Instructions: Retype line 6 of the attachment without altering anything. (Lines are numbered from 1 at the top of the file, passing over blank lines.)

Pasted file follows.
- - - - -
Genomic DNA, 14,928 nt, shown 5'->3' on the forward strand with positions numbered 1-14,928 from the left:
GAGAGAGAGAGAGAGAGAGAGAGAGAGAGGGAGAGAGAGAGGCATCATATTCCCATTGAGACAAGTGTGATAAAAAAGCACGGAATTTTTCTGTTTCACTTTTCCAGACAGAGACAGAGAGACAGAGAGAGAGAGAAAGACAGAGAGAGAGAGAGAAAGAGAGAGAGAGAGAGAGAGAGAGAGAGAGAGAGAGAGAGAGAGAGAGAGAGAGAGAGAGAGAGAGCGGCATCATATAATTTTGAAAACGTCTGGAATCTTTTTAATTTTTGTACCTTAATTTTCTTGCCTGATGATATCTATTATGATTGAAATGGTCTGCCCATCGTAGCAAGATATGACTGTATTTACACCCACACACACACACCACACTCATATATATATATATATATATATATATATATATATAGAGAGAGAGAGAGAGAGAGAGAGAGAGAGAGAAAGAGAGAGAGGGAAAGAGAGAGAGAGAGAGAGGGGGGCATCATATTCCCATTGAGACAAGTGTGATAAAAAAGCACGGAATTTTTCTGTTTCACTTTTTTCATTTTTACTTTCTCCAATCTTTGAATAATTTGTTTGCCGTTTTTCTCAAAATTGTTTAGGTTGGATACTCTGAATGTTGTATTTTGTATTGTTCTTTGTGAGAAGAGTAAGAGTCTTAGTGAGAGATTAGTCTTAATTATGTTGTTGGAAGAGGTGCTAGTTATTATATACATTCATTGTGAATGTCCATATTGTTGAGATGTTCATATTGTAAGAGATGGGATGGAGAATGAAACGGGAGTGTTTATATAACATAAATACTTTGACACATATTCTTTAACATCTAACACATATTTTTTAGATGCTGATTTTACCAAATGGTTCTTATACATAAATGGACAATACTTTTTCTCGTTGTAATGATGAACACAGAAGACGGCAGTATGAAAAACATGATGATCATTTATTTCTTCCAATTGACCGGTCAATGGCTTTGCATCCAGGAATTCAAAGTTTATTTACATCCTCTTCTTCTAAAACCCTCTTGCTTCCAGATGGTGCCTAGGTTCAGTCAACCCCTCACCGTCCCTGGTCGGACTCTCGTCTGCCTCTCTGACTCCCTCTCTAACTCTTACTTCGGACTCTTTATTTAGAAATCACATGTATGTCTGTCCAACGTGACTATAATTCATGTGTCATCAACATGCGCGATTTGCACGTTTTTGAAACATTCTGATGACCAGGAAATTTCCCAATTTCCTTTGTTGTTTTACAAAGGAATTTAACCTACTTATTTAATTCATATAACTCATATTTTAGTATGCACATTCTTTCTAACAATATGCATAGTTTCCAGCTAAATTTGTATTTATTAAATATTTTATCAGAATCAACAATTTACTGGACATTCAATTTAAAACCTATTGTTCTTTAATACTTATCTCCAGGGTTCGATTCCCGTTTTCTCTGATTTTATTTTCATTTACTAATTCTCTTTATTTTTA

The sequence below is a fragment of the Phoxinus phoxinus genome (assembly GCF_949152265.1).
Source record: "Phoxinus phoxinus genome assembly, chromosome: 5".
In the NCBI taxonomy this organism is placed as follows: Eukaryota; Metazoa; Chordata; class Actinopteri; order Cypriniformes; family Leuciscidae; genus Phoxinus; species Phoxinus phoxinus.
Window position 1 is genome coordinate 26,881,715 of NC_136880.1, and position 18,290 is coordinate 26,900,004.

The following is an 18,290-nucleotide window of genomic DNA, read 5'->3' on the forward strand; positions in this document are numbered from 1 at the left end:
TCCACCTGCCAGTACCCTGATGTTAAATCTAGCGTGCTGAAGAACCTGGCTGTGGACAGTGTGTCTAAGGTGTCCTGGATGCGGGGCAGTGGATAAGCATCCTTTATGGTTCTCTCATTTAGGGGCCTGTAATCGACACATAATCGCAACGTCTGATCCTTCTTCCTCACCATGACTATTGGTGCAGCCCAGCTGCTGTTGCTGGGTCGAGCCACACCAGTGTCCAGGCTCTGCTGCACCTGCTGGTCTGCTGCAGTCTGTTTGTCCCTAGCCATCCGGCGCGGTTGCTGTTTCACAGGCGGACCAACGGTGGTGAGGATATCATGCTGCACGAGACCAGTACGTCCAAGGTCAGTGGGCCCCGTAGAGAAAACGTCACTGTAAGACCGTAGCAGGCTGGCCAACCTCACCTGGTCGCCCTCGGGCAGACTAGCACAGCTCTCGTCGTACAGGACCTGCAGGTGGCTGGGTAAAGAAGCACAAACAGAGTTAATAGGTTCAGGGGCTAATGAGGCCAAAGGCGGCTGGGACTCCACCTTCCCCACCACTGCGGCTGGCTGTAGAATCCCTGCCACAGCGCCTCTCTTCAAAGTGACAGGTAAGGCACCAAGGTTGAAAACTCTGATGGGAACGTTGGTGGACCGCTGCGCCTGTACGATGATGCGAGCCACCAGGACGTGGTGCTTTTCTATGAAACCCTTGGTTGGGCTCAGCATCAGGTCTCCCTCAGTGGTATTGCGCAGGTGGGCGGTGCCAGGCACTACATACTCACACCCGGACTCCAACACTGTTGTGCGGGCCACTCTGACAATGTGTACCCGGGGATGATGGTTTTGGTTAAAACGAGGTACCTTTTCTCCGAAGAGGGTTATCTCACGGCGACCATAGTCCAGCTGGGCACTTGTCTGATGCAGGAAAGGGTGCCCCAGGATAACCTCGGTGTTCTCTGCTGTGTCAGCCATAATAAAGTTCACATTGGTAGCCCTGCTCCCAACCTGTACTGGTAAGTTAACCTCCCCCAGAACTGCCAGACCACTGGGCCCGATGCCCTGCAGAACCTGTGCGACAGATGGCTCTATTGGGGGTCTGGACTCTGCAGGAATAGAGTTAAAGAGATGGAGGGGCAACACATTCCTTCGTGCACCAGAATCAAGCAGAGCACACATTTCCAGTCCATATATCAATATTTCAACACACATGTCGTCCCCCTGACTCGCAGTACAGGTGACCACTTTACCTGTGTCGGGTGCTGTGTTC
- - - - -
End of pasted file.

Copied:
Window position 1 is genome coordinate 26,881,715 of NC_136880.1, and position 18,290 is coordinate 26,900,004.